Bass aren’t the fastest fish in the world. But no matter how quickly you retrieve that crankbait or topwater, you can’t get it away from them--- if they want it.
That’s because even the fastest reels are capable of retrieving baits at only 3 or 4 miles per hour. A bass, meanwhile, can swim in bursts of 12 to 18 miles per hour.
Most of the time, they don’t, not even when they’re feeding. Three to 4 miles an hour likely is more common. That’s because bass are pot-bellied, ambush predators. Much of the time, they would rather chow down on a slow-moving worm or injured minnow. Walleye are much the same way.
The key to success when you’re out fishing is not to know how fast a bass or other species can swim, but how fast it is willing to swim. Experiment with speed until you find the right one.
Knowing your reel’s “speed” is important for this. One reel can look almost exactly like another but be faster or slower.
“Speed” refers to the amount of line retrieved in one full turn of the handle. A fast reel (7.0:1 gear ratio) can take in 30 to 31 inches of line per turn, while a slower one (5.0:1) only 20 or 22.
If you’re fishing with a crankbait, you might think that you want a faster reel, but probably you don’t, says Jeremy Sweet of Shimano. That’s because fast reels are used mostly when fishing soft plastics, to take up slack line quickly before the hook set or to get the bait back to the boat in a hurry after it is out of the strike zone.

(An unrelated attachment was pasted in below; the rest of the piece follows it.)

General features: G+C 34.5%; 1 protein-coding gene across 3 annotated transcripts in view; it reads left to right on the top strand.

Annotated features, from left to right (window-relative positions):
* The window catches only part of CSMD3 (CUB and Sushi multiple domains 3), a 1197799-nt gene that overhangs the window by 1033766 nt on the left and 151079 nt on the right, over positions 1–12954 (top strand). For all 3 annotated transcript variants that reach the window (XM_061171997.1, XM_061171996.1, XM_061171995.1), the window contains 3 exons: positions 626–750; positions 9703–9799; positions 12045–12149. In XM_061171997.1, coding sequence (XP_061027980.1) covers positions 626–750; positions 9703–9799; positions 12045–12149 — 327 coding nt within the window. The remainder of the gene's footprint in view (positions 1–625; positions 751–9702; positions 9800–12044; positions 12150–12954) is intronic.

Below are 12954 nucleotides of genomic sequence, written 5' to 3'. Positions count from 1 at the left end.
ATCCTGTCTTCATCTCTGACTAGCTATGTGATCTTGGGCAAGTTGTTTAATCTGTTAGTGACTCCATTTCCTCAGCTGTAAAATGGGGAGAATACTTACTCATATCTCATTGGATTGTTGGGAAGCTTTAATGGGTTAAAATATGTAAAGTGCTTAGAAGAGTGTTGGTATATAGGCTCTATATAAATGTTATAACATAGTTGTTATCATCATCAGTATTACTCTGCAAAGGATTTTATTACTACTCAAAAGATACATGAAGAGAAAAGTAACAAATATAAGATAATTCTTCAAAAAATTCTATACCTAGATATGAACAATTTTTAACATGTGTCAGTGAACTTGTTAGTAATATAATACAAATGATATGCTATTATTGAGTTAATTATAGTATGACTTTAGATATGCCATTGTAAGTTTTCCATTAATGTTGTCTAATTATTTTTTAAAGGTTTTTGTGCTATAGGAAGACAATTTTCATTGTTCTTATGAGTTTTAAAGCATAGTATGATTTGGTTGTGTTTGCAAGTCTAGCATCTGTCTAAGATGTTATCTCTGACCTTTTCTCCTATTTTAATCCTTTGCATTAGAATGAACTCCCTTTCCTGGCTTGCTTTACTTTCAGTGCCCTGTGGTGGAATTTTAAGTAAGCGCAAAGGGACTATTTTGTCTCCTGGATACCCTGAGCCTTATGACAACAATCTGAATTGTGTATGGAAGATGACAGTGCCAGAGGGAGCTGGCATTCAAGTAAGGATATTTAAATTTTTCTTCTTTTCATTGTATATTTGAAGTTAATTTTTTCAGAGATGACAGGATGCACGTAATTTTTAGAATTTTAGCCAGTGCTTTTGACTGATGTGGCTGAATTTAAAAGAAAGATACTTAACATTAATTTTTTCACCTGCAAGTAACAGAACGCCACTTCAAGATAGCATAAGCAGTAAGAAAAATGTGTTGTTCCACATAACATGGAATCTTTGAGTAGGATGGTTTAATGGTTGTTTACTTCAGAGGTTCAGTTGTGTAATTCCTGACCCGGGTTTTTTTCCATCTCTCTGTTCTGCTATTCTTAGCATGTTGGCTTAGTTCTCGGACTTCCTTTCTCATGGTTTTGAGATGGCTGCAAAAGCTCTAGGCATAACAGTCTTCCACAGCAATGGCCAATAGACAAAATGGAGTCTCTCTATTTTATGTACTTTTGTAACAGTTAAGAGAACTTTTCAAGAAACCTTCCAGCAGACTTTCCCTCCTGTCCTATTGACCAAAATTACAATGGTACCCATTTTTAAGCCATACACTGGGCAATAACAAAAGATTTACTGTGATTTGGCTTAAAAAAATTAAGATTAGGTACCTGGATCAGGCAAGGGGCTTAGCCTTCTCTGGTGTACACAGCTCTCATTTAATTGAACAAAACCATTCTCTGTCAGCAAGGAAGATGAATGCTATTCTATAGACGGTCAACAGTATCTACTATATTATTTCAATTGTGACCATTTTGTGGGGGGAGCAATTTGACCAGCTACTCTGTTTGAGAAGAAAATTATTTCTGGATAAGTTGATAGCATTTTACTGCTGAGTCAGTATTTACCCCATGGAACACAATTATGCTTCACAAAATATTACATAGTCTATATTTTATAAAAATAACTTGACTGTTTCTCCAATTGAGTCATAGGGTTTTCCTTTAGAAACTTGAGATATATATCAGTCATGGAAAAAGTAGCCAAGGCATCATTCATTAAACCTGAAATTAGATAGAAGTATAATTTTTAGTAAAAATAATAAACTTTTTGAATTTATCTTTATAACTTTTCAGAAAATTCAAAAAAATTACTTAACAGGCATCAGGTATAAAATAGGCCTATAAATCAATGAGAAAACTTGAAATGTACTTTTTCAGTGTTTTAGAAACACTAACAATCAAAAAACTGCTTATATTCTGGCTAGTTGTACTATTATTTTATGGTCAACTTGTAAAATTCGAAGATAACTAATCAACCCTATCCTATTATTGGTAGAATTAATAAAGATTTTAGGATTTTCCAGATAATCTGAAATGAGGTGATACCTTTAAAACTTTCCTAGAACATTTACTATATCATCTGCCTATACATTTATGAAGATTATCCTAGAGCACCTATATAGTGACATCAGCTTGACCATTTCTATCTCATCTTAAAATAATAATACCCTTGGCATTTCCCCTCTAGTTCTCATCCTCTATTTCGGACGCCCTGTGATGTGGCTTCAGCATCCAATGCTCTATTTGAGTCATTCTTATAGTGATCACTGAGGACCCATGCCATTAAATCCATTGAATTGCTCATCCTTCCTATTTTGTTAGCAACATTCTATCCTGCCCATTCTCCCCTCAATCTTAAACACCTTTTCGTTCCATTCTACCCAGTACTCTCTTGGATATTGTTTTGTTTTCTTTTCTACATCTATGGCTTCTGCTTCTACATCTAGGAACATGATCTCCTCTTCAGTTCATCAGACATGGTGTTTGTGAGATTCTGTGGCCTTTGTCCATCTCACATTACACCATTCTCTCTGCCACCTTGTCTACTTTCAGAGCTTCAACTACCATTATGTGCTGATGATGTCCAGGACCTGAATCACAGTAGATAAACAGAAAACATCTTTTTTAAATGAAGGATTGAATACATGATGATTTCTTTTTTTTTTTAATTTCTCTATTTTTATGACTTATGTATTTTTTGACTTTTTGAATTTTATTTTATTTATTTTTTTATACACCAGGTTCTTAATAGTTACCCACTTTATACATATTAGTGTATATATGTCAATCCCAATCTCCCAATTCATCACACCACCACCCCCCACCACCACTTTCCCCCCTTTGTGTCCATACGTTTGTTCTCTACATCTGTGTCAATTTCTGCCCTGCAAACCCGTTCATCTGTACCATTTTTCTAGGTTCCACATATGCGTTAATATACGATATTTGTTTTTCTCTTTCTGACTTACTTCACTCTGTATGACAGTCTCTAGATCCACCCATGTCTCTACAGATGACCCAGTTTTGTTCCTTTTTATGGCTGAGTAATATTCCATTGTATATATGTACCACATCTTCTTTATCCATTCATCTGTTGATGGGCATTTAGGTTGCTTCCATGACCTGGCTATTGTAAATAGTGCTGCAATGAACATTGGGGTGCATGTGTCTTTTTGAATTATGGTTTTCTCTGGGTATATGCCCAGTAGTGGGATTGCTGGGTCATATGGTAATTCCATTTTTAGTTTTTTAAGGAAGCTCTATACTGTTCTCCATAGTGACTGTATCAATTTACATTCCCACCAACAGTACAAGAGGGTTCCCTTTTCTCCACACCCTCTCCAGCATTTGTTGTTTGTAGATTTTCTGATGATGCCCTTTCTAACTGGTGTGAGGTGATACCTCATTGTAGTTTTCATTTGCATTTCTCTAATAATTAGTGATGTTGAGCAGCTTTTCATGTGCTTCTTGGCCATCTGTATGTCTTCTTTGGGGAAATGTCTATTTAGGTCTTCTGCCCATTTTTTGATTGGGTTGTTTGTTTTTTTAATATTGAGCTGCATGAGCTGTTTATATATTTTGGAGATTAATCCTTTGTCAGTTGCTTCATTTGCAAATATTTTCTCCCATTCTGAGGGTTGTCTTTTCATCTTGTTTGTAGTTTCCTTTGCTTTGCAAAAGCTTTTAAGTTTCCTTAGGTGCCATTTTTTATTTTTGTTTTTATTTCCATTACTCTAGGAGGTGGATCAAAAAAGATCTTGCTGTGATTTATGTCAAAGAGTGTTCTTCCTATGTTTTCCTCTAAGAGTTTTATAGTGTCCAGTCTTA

Although not always, slower reels usually are better for faster-moving crankbaits. For one thing, they allow time for the baits to go to their proper depths. For another, they encourage more erratic, lifelike action.
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Here are estimated top speeds of other common freshwater species according to various internet sources: rainbow trout 23 mph, catfish 15 mph, northern pike 11 mph.
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With many salt-water species, you do want a speedy retrieve. That’s because tuna, wahoo, dorado (dolphin), billfish, and others are roving hunters that chase down their prey.
No one knows for certain how fast the fastest fish can swim. But experts estimate that a leaping sailfish can hit 68 miles per hour, based on the fact that it can strip out 100 yards of line in 3 seconds.
Other speed demons include the swordfish (60 mph), marlin (50), and wahoo (47).
Not surprisingly, the flounder is one of the slowest in the ocean, poking along at 2.4 mph, about the same as an eel.
And in case you’re wondering: the flying fish can reach gliding speeds of 35 miles per hour.